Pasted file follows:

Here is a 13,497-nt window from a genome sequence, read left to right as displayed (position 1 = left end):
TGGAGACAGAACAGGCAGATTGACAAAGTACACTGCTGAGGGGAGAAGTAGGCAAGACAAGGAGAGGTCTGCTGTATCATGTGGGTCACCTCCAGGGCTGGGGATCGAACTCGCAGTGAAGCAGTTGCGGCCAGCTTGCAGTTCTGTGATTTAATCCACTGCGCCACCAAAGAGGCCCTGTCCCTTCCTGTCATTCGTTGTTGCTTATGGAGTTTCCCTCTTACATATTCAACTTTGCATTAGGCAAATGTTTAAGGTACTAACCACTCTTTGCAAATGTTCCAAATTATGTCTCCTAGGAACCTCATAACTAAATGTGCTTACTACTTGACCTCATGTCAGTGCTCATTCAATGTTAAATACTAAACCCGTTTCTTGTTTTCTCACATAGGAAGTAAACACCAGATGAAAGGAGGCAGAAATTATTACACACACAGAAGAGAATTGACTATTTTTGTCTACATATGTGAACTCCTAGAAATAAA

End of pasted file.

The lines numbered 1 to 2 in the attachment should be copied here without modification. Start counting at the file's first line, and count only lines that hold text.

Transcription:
Here is a 13,497-nt window from a genome sequence, read left to right as displayed (position 1 = left end):
TGGAGACAGAACAGGCAGATTGACAAAGTACACTGCTGAGGGGAGAAGTAGGCAAGACAAGGAGAGGTCTGCTGTATCATGTGGGTCACCTCCAGGGCTGGGGATCGAACTCGCAGTGAAGCAGTTGCGGCCAGCTTGCAGTTCTGTGATTTAATCCACTGCGCCACCAAAGAGGCCCTGTCCCTTCCTGTCATTCGTTGTTGCTTATGGAGTTTCCCTCTTACATATTCAACTTTGCATTAGGCAAATGTTTAAGGTACTAACCACTCTTTGCAAATGTTCCAAATTATGTCTCCTAGGAACCTCATAACTAAATGTGCTTACTACTTGACCTCATGTCAGTGCTCATTCAATGTTAAATACTAAACCCGTTTCTTGTTTTCTCACATAGGAAGTAAACACCAGATGAAAGGAGGCAGAAATTATTACACACACAGAAGAGAATTGACTATTTTTGTCTACATATGTGAACTCCTAGAAATAAA